Saturday, September 30, 2017

Arrivals and Departures

The Calvins look great, the Goblins really do glow purple, and the Markuses are just arriving in stores, too. Alas, I won’t be in the vicinity of a Markus-participating store until Tuesday, at the earliest.

And then there’s the Premier Club Duende.

You already know I was not overly enthused by the arrival of yet another Andalusian to the Breyer line, when so many other breeds and types are underrepresented, poorly represented, or not even represented at all.

But as to the Duende mold itself, I think I still need a little more time to collect my thoughts. To be honest, I haven’t really had much time to give him much thought at all...

The biggest Breyer-related news of the week, of course, is not an arrival but a departure – that of longtime Breyer employee Kerstin Chalupa.

I probably knew of her a little bit before everyone else in the hobby only because my local post office had a habit of misplacing my Just About Horses on a rather frequent basis. So a month or two after the issue was mailed, I’d find myself call Kerstin again to get a replacement issue mailed to me.

(The local post office had no problems delivering any other of my periodicals. A most curious situation, it was.)

It was always a delight whenever I’d call Breyer about something else unrelated to the location of my current issue of JAH, and hear Kerstin’s cheerful voice on the other end of the line.

Aside from the fact that I knew that that meant whatever problem or issue I was having would be promptly resolved, it was also reassuring just to hear her familiar voice.

As some of you may know, I suffer from telephonophobia: it’s much better than it used to be, but you’re not going to get a phone call from me “just to talk” anytime soon!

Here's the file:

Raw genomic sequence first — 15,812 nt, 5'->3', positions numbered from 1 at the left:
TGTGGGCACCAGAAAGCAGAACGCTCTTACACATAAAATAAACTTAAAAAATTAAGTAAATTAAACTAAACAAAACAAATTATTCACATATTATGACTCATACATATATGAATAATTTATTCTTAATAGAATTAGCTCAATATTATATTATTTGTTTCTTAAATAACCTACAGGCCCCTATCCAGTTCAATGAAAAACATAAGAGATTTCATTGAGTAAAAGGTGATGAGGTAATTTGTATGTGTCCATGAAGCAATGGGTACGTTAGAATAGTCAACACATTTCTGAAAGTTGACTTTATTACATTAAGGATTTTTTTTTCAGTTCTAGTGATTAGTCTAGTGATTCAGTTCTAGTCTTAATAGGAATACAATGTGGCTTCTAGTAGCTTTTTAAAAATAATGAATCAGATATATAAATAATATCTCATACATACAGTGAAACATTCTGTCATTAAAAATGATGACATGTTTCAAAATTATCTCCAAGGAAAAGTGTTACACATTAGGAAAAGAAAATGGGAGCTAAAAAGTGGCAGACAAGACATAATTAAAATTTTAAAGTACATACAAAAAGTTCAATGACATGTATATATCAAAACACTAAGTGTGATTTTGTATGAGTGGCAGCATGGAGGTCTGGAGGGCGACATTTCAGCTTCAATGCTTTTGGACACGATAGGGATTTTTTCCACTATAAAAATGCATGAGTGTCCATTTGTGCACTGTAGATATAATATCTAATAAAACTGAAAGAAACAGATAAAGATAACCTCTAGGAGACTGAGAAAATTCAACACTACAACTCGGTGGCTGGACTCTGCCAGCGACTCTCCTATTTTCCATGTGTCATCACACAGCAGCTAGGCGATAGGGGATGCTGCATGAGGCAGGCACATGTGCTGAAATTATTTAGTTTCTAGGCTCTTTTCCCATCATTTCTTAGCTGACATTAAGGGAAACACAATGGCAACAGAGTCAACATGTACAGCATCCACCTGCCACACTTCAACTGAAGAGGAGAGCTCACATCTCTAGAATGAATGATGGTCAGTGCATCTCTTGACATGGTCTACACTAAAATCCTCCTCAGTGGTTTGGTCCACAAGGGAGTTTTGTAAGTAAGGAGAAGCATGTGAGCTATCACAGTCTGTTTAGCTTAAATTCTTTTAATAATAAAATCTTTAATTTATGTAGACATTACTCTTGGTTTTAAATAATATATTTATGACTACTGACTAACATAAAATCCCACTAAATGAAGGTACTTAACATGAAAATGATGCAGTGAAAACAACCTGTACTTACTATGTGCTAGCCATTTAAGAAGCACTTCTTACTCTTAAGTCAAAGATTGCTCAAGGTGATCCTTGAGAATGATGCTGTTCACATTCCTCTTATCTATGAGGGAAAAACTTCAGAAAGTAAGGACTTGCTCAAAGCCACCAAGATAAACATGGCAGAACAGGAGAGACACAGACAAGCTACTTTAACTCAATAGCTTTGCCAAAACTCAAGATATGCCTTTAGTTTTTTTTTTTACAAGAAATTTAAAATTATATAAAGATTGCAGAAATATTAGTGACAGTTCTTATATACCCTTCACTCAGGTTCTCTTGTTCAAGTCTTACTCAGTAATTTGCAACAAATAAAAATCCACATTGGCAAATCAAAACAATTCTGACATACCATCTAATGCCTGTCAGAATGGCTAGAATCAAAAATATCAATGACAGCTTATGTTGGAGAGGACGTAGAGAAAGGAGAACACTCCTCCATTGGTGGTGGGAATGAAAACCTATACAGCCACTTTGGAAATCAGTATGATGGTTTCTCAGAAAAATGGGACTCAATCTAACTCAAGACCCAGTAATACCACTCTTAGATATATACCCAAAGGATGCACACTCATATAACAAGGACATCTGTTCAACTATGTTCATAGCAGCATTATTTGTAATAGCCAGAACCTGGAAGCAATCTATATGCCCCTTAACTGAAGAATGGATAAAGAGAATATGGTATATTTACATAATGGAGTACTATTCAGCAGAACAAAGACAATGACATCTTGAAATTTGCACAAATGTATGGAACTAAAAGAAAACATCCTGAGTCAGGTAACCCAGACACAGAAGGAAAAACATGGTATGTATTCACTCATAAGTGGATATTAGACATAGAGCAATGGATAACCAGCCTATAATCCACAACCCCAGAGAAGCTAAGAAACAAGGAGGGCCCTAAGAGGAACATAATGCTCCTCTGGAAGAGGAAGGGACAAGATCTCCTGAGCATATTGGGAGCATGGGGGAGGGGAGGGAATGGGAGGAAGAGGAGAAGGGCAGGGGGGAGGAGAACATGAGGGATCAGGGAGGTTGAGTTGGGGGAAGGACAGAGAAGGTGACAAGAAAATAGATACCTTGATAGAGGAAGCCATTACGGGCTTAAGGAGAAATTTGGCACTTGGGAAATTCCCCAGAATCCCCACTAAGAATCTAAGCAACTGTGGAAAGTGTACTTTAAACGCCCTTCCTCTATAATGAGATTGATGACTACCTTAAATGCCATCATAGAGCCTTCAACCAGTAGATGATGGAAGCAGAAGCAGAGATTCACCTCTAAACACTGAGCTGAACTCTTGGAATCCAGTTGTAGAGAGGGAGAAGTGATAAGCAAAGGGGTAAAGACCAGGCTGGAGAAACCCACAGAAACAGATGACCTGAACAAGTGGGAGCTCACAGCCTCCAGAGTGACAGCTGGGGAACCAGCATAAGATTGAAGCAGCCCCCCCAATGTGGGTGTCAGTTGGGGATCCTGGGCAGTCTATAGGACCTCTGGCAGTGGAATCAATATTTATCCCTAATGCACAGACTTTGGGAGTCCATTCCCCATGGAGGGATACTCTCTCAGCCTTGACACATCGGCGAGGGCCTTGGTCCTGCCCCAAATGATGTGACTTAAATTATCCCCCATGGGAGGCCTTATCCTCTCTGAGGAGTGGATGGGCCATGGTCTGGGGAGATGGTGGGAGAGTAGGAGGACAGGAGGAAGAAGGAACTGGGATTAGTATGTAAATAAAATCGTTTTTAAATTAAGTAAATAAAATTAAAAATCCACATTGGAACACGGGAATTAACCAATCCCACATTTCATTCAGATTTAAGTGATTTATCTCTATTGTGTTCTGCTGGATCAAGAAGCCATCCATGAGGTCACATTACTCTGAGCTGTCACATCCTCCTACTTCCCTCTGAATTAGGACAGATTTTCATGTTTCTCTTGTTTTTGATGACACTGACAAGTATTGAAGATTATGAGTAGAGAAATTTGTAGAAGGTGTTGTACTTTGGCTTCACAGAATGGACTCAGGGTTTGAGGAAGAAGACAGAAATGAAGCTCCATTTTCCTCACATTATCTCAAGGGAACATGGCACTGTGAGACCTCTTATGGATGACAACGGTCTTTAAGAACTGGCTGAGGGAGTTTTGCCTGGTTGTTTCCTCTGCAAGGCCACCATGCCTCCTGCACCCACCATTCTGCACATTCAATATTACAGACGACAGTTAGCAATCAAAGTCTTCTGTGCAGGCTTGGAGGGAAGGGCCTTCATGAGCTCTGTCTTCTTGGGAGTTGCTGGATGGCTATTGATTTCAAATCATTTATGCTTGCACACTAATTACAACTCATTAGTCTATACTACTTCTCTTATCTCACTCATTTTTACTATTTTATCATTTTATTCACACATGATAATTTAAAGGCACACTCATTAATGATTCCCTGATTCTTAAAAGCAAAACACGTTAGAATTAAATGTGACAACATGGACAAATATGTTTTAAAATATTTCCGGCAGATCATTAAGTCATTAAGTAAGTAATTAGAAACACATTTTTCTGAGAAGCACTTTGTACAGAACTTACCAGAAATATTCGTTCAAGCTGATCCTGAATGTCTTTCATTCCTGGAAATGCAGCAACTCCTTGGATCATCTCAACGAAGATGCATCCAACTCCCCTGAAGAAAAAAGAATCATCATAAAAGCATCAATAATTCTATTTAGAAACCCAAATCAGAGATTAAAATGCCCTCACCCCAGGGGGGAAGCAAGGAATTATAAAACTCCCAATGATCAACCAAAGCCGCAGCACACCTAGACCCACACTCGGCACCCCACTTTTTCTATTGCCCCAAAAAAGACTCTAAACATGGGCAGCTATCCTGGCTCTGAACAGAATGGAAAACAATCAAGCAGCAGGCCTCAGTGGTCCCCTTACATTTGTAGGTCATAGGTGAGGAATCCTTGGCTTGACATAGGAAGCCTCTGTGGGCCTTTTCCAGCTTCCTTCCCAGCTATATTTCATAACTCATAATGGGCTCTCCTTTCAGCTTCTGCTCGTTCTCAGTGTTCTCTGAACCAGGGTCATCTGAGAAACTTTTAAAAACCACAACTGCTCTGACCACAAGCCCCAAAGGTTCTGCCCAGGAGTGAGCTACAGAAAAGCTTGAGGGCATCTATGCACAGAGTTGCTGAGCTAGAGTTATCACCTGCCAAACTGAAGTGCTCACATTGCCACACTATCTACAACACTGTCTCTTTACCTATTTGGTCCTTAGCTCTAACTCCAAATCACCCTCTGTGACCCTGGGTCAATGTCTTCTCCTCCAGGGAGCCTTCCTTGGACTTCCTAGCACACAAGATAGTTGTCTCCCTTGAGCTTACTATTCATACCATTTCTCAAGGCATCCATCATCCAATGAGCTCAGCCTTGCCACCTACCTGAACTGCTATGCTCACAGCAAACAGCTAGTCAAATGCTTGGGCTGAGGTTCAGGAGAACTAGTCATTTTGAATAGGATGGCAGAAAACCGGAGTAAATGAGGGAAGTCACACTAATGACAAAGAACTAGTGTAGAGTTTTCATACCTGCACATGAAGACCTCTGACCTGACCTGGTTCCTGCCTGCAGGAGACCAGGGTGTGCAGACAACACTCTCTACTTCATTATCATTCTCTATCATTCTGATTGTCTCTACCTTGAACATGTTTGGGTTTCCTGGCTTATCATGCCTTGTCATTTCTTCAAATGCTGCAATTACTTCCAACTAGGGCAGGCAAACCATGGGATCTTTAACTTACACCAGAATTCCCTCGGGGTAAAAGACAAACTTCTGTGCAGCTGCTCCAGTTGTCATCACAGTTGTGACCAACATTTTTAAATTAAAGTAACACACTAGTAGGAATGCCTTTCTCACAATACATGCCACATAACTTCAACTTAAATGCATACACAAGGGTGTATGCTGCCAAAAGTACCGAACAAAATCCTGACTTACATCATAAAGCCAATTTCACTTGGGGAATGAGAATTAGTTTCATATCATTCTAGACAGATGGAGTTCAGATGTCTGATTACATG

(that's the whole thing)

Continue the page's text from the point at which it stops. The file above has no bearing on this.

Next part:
Having someone familiar at the other end of the line is always a help, and a comfort. And now one of those someones at Breyer is going off to a happy retirement.

Don’t be a stranger, Kerstin – I’ll always take your call. Even just to talk!

Thursday, September 28, 2017


Nope Reeves, can’t make me…

I just can’t do it right now, guys. The budget says no to Calvin!

Actually, it’s more like my budget is laughing and then pointing out to me that if I really want one, I should just wait a few months when everyone who was hoping for the “Metallic Interference Blue” one tries to sell off the Bays and Chestnuts they got instead.

In the case of the previous Gambler’s Choice Classic Scotty, all three colors were more or less equally desirable: that was sort of the whole point of offering him as a Gambler’s Choice, since voting didn’t produce a clear winner.

However, the BIS Quarter Horse is not a Love Classic, and the only color that’s generating any real passion is the Blue one. (Am I the only one thinking that Metallic Interference Blue is going to be the next Silver Filigree?)

Don’t get me wrong: I’d love a Blue Calvin, too. I’ve done my share of futile blind bag groping at Tractor Supply, searching for the G4 Endurance Arabian. (When I’ve actually found any Blind Bags to grope. Sigh.)

But I really do need to focus on other things, budget-wise, and there are still a couple of recently purchased packages sitting here in the office that I haven’t gotten to opening yet, anyway. Including a grail, yeesh!

Incidentally, I am absolutely fine with the use of the Best in Show Quarter Horse; the original release’s scary bald face threw me for a loop, but the #931 Dark Bay Roan finally won me over.

Of the three “Best in Show” Classics – the Quarter Horse, the Arabian, and the Thoroughbred – it’s the Quarter Horse that’s had the most releases so far. Save for the original release and the Bay Roan, almost all of them have been Special Runs.

Only the 2010 Tractor Supply “Famous Sire” Series pieces are particularly difficult to find, though. I kind of regret not picking up the Appaloosa Prince Plaudit set when I had the chance. I’ve had some luck finding TSC Specials at the flea markets around here, so I won’t give up hope just yet.